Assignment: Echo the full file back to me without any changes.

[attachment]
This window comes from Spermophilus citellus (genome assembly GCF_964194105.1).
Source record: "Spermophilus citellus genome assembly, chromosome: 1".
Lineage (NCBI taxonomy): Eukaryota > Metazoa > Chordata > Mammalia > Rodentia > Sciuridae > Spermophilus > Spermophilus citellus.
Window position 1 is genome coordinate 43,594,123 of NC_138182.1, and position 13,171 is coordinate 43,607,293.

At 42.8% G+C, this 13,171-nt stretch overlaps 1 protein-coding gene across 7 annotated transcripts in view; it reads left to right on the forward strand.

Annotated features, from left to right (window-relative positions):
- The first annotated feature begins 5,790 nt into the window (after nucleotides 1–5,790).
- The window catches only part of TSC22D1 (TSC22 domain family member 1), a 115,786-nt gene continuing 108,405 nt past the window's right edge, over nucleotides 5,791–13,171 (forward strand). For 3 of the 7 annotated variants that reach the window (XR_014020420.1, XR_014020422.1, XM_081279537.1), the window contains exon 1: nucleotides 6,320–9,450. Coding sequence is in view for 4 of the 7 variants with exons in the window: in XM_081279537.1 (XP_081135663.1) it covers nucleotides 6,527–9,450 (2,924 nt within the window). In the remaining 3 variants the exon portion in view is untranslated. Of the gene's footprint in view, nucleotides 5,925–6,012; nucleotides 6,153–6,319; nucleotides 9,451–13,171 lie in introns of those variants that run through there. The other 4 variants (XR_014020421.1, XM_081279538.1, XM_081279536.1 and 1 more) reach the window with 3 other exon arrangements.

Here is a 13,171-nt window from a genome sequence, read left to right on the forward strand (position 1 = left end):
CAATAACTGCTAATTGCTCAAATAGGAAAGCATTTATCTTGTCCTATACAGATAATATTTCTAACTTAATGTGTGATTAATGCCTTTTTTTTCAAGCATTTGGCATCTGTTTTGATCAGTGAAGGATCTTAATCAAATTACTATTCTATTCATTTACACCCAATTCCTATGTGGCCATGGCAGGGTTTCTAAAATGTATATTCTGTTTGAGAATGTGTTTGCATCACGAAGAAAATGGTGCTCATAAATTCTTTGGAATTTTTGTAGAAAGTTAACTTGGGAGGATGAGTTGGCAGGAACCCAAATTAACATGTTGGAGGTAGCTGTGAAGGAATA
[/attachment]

This window comes from Spermophilus citellus (genome assembly GCF_964194105.1).
Source record: "Spermophilus citellus genome assembly, chromosome: 1".
Lineage (NCBI taxonomy): Eukaryota > Metazoa > Chordata > Mammalia > Rodentia > Sciuridae > Spermophilus > Spermophilus citellus.
Window position 1 is genome coordinate 43,594,123 of NC_138182.1, and position 13,171 is coordinate 43,607,293.

At 42.8% G+C, this 13,171-nt stretch overlaps 1 protein-coding gene across 7 annotated transcripts in view; it reads left to right on the forward strand.

Annotated features, from left to right (window-relative positions):
- The first annotated feature begins 5,790 nt into the window (after nucleotides 1–5,790).
- The window catches only part of TSC22D1 (TSC22 domain family member 1), a 115,786-nt gene continuing 108,405 nt past the window's right edge, over nucleotides 5,791–13,171 (forward strand). For 3 of the 7 annotated variants that reach the window (XR_014020420.1, XR_014020422.1, XM_081279537.1), the window contains exon 1: nucleotides 6,320–9,450. Coding sequence is in view for 4 of the 7 variants with exons in the window: in XM_081279537.1 (XP_081135663.1) it covers nucleotides 6,527–9,450 (2,924 nt within the window). In the remaining 3 variants the exon portion in view is untranslated. Of the gene's footprint in view, nucleotides 5,925–6,012; nucleotides 6,153–6,319; nucleotides 9,451–13,171 lie in introns of those variants that run through there. The other 4 variants (XR_014020421.1, XM_081279538.1, XM_081279536.1 and 1 more) reach the window with 3 other exon arrangements.

Here is a 13,171-nt window from a genome sequence, read left to right on the forward strand (position 1 = left end):
CAATAACTGCTAATTGCTCAAATAGGAAAGCATTTATCTTGTCCTATACAGATAATATTTCTAACTTAATGTGTGATTAATGCCTTTTTTTTCAAGCATTTGGCATCTGTTTTGATCAGTGAAGGATCTTAATCAAATTACTATTCTATTCATTTACACCCAATTCCTATGTGGCCATGGCAGGGTTTCTAAAATGTATATTCTGTTTGAGAATGTGTTTGCATCACGAAGAAAATGGTGCTCATAAATTCTTTGGAATTTTTGTAGAAAGTTAACTTGGGAGGATGAGTTGGCAGGAACCCAAATTAACATGTTGGAGGTAGCTGTGAAGGAATA